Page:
Oyster Mushroom Habitat

The Pleurotus is a saprophyte fungus and only occasionally a parasite fungus. It sticks to stumps mainly of poplars and mulberries.

The oyster mushrooms develop in small groups of individuals very close to each other. Often the various hats of the various individuals overlap with each other like the tiles of a canopy.

These fungi develop on the trunks even at a considerable height from the ground. They usually grow on broadleaf trunks and rarely on conifers. Very common also in city parks and also at the edges of roads and highways. This fungus can grow from the plain to the mountain and can be easily cultivated.

For this purpose, pre-packaged boxes of substrate full of pleurotus spores are available on the market and can be comfortably grown at home.

Pleurotus Ostreatus Oyster mushroom

Cultivation of Pleurotus

The cultivation of pleurotus mushrooms can give great satisfaction. There are two ways to cultivate this fungus, as well as other fungi such as the poplar. The first way is a “manual” cultivation on the ground and the second, what we recommend, is an “industrial” cultivation using substrates (bales) already prepared and easily purchased from home.

We have talked about it a lot on this page: bales of mushrooms pleurotus.

Pleurotus mushrooms cultivation by hand “on the ground”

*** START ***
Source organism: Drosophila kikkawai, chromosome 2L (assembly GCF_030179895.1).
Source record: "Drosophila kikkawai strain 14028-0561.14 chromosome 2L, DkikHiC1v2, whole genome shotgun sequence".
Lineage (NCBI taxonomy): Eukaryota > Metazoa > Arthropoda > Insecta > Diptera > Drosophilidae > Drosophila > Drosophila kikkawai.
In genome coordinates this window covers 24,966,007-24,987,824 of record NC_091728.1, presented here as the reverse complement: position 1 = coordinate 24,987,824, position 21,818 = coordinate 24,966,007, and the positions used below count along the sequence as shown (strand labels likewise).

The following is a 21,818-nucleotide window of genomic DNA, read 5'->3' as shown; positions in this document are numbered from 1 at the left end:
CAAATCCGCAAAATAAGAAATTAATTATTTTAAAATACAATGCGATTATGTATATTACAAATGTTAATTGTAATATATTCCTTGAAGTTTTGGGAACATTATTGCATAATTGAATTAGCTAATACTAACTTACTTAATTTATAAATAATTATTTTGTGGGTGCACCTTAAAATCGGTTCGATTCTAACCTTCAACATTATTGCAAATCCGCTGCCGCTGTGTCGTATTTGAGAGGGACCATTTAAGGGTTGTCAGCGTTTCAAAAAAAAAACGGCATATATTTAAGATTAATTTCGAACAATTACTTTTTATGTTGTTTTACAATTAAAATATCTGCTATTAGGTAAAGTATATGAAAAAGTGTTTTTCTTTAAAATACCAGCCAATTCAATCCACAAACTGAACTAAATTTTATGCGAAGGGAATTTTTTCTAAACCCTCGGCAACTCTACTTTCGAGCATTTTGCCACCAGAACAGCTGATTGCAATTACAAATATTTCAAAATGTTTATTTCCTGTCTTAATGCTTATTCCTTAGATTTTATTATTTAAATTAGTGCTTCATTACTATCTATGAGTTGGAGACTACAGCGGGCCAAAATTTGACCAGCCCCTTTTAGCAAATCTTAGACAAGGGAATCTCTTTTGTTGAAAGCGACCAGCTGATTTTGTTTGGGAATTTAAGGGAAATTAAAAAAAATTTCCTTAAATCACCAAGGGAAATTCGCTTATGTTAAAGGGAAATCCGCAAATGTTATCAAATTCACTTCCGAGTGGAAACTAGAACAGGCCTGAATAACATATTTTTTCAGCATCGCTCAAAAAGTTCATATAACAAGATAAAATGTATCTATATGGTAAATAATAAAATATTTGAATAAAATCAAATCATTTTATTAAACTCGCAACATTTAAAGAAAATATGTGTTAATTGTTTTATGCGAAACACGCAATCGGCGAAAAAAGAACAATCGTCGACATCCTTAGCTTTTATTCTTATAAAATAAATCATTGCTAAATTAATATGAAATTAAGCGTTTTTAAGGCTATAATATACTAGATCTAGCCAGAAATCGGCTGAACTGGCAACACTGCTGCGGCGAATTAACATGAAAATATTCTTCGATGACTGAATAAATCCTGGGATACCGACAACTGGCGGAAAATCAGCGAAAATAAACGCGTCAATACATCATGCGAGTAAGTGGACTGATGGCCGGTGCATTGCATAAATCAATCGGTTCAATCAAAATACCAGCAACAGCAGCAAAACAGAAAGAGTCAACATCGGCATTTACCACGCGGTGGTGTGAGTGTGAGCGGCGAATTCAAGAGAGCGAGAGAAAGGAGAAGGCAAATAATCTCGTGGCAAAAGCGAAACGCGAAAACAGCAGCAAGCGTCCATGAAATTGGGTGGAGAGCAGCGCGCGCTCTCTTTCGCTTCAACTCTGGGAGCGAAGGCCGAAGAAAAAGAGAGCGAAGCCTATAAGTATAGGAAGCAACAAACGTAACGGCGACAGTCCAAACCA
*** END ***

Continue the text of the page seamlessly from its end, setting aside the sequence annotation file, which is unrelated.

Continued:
In winter, trunks are cut, possibly of poplar, with a diameter of more than 20 cm. The winter period is important because the tree must have stopped growing. Once cut, the stumps are kept in a shady place, standing, waiting for use, which usually occurs in the period of April – June.

Now the trunks are shortened to 30 cm segments and a pit 1 metre wide and 120 cm deep is dug. A layer of mushroom mycelium is placed at the bottom of the pit and vertically placed trunks are placed on top of it. Then another layer of mycelium and trunks and so on. Now the upper part is covered with boards and a plastic sheet and then use a layer of soil of 15 cm.

The heat and humidity that will form inside the pit will make it easier to distribute the mycelium on all the cut logs. In September, all the trunks are removed and buried one by one by 15 cm, spaced 30 cm apart. After about twenty days, production will begin and will be repeated in each of the following seasons.

Pleurotus cultivation with Industrial Substrate:

This is a way of growing pleurotus that everyone can do directly and comfortably at home, without the need for land or space.

In this case we do not use cut trunks but small “cubes” of substrate, composed of straw, corn, wheat and legumes. This pasteurized compound is inseminated with mycelium cultures and then stuffed into a plastic container.

The “cube” thus composed is ready for incubation which lasts about 20 days and must be done in a place with a temperature of about 25 °. Once the mycelium has invaded the entire cube, remove the plastic and place the cube on a shelf or in a sunny place and maintain a temperature of about 15 °.